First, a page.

Pumpkin Festival continues at Sutherland Farms
AZTEC — La Plata resident Amanda Sandoval helped her 4-year-old son, Angelo Montoya, carry his pumpkin away from a field during the pumpkin festival at Sutherland Farms today.
"We love the pumpkin patch," she said. "We like the different activities. There's more than five things to do, and everybody gets to leave with a pumpkin."
Anglo's excitement could not be contained when he saw his father, Eric Montoya, carrying a pumpkin on his shoulder.
"Dad! You got the big pumpkin," Angelo said.
The couple’s daughter Leticia Montoya, 11, did not shy away from showing the small pumpkin she picked.
"I liked it because I thought it was the perfect pumpkin. It's perfectly round. It was so cute," Leticia said.
D'rese Sutherland, who co-owns the farm, said the pumpkin festival started in 1998 with the purpose of providing an activity for families.
"They enjoy this. It's like a family tradition," she said.
Sutherland Farms, 745 County Road 2900, is situated on 90 acres in Aztec and grows traditional jack-o'-lantern pumpkins, as well as varieties such as Cinderella, Lumina and Jarrahdale.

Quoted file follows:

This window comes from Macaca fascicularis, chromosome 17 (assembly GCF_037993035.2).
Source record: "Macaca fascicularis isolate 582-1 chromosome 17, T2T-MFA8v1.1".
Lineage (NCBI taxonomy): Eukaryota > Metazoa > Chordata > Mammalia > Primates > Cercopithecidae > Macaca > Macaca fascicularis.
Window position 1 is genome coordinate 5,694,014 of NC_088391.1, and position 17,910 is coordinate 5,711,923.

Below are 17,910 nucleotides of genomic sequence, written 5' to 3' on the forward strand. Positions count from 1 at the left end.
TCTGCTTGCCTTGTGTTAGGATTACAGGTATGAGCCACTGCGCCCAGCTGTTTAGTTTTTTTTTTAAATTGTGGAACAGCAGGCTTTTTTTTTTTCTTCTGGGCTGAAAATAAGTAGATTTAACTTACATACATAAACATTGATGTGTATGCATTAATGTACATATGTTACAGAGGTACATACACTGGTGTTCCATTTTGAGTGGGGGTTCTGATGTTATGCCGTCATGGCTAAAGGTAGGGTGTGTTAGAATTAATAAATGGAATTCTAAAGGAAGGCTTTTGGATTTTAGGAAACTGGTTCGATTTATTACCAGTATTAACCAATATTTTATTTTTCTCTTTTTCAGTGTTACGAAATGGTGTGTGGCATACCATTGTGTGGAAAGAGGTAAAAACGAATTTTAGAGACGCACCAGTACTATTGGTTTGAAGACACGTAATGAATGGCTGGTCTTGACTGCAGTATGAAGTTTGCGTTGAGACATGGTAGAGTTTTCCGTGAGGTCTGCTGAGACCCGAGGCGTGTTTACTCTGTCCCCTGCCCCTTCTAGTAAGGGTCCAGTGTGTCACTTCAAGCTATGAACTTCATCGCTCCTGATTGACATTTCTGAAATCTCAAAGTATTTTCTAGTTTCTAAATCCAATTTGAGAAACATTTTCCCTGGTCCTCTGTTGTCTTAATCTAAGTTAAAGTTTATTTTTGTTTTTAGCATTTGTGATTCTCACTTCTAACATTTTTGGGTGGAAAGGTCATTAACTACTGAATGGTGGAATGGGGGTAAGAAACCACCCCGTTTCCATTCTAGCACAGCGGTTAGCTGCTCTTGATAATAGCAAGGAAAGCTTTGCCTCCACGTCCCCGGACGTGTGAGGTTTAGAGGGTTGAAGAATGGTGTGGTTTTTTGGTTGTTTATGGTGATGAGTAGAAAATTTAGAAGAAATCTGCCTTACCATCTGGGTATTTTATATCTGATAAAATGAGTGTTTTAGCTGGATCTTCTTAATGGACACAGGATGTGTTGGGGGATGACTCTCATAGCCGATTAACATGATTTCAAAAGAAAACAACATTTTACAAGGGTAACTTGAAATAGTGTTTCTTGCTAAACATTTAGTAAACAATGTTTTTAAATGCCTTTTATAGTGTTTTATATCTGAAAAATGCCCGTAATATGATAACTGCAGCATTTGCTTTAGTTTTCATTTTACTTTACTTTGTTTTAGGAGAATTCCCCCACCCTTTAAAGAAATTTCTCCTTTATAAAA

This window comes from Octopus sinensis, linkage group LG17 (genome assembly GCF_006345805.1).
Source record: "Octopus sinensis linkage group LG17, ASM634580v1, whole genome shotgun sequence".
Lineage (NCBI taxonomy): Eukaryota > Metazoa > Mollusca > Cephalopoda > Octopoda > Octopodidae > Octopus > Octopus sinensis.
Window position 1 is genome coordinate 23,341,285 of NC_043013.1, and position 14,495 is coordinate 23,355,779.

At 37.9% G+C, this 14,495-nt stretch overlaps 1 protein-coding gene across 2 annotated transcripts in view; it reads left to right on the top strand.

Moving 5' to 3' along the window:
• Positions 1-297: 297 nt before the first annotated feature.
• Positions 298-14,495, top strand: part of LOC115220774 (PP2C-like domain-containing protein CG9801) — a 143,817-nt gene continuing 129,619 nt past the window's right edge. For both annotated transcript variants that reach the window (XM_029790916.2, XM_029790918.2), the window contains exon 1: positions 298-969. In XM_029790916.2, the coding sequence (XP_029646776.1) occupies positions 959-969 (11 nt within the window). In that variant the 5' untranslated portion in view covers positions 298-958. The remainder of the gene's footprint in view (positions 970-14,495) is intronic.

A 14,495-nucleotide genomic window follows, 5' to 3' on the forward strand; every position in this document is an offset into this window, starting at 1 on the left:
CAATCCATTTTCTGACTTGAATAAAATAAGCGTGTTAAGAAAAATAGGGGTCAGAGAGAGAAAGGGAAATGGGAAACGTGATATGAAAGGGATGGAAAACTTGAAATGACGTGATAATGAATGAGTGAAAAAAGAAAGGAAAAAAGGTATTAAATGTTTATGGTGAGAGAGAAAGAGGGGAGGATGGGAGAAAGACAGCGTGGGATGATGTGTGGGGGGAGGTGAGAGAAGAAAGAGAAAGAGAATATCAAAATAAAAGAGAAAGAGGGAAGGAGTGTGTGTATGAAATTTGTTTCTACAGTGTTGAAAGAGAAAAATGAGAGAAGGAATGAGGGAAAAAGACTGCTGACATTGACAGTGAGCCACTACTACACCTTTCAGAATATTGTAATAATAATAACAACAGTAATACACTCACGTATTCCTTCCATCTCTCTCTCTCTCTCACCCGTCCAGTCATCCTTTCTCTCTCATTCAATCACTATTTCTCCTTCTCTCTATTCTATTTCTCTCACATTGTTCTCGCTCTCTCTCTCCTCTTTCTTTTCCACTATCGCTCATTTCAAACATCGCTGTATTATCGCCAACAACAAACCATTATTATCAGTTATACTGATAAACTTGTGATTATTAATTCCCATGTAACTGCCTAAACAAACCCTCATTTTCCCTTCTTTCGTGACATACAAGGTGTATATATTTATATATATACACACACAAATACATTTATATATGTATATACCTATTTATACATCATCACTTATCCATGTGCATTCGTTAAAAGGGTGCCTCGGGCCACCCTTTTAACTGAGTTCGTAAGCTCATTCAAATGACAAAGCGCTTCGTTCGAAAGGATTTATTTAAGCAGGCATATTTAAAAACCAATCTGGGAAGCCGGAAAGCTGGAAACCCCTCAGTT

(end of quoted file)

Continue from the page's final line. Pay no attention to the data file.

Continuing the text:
There is no limit for the number of pumpkins that can be picked, and prices range from $2 to $10, Sutherland said.
The pumpkin festival happens each weekend in October from 10 a.m. to 5 p.m. Admission is $5 per person, and children younger than 12 are admitted free.
As part of the fun, families are treated to a hay ride to the pumpkin patch, where they explore rows and rows of pumpkins in search of ones to take home. Some children warmed up for that task by chanting, "Pumpkins, pumpkins," as the vehicle approached the fields.
Adam Toop and his son, Dylan Toop, 5, were looking for at least six pumpkins to take home to Durango, Colo. Adam said while the family enjoys carving pumpkins, they also keep a few for fall decorations.
At one point, Dylan attempted to lift a pumpkin half his size, then explained his reasons for wanting it.
"Because they're fat and they're kind of fun to roll," he said while sitting on a large pumpkin.
When selecting a pumpkin, Durango resident Ryan Yarbrough said he is more impressed with appearance than size.
Ryan, 13, set his sights on a pumpkin that had rough green and orange skin, and sat lopsided.
"I think it looks really cool," Ryan said, called his finding a "zombie pumpkin."
"It's going to have a vicious fate," Jamie Yarbrough, Ryan's mother, said about plans to carve it.
The "zombie pumpkin" was added to the family's selection of jack-o'-lantern, Jarrahdale and Cinderella pumpkins.
"I think we go out of our way to find the weird ones, a little goofy like the rest of us," Jamie said.
Noel Lyn Smith covers the Navajo Nation for The Daily Times. She can be reached at 505-564-4636.